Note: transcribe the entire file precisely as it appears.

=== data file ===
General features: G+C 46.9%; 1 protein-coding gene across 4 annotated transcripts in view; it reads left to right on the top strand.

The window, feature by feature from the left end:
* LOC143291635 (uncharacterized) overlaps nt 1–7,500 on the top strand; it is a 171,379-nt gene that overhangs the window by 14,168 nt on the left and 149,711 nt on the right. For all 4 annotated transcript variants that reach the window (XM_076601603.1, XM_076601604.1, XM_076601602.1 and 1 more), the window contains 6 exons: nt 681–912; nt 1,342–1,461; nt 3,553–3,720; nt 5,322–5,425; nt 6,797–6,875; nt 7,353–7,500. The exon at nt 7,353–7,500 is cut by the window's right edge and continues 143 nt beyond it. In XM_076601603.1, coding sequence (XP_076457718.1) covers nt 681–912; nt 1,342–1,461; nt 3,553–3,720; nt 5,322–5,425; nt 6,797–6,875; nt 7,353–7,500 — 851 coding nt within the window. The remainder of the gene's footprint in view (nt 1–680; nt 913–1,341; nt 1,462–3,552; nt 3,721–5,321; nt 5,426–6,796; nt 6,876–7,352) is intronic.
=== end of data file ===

General features: G+C 46.9%; 1 protein-coding gene across 4 annotated transcripts in view; it reads left to right on the top strand.

The window, feature by feature from the left end:
* LOC143291635 (uncharacterized) overlaps nt 1–7,500 on the top strand; it is a 171,379-nt gene that overhangs the window by 14,168 nt on the left and 149,711 nt on the right. For all 4 annotated transcript variants that reach the window (XM_076601603.1, XM_076601604.1, XM_076601602.1 and 1 more), the window contains 6 exons: nt 681–912; nt 1,342–1,461; nt 3,553–3,720; nt 5,322–5,425; nt 6,797–6,875; nt 7,353–7,500. The exon at nt 7,353–7,500 is cut by the window's right edge and continues 143 nt beyond it. In XM_076601603.1, coding sequence (XP_076457718.1) covers nt 681–912; nt 1,342–1,461; nt 3,553–3,720; nt 5,322–5,425; nt 6,797–6,875; nt 7,353–7,500 — 851 coding nt within the window. The remainder of the gene's footprint in view (nt 1–680; nt 913–1,341; nt 1,462–3,552; nt 3,721–5,321; nt 5,426–6,796; nt 6,876–7,352) is intronic.